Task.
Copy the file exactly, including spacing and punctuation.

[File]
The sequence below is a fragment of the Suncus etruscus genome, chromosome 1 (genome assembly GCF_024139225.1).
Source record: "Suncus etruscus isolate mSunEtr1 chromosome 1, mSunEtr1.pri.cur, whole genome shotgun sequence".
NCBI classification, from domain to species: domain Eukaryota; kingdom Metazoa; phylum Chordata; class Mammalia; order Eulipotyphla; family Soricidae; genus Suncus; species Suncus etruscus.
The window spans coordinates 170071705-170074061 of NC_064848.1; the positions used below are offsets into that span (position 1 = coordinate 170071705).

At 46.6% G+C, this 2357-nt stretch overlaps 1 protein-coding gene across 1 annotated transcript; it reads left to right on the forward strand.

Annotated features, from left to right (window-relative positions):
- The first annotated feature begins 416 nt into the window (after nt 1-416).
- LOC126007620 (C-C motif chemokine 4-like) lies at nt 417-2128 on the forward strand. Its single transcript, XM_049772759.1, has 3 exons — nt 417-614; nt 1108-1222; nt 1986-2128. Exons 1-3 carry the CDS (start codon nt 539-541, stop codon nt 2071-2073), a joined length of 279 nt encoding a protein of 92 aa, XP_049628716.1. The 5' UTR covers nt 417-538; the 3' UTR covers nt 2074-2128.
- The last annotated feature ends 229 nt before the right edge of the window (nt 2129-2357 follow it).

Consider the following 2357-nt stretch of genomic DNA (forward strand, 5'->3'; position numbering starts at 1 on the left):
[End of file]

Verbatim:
The sequence below is a fragment of the Suncus etruscus genome, chromosome 1 (genome assembly GCF_024139225.1).
Source record: "Suncus etruscus isolate mSunEtr1 chromosome 1, mSunEtr1.pri.cur, whole genome shotgun sequence".
NCBI classification, from domain to species: domain Eukaryota; kingdom Metazoa; phylum Chordata; class Mammalia; order Eulipotyphla; family Soricidae; genus Suncus; species Suncus etruscus.
The window spans coordinates 170071705-170074061 of NC_064848.1; the positions used below are offsets into that span (position 1 = coordinate 170071705).

At 46.6% G+C, this 2357-nt stretch overlaps 1 protein-coding gene across 1 annotated transcript; it reads left to right on the forward strand.

Annotated features, from left to right (window-relative positions):
- The first annotated feature begins 416 nt into the window (after nt 1-416).
- LOC126007620 (C-C motif chemokine 4-like) lies at nt 417-2128 on the forward strand. Its single transcript, XM_049772759.1, has 3 exons — nt 417-614; nt 1108-1222; nt 1986-2128. Exons 1-3 carry the CDS (start codon nt 539-541, stop codon nt 2071-2073), a joined length of 279 nt encoding a protein of 92 aa, XP_049628716.1. The 5' UTR covers nt 417-538; the 3' UTR covers nt 2074-2128.
- The last annotated feature ends 229 nt before the right edge of the window (nt 2129-2357 follow it).

Consider the following 2357-nt stretch of genomic DNA (forward strand, 5'->3'; position numbering starts at 1 on the left):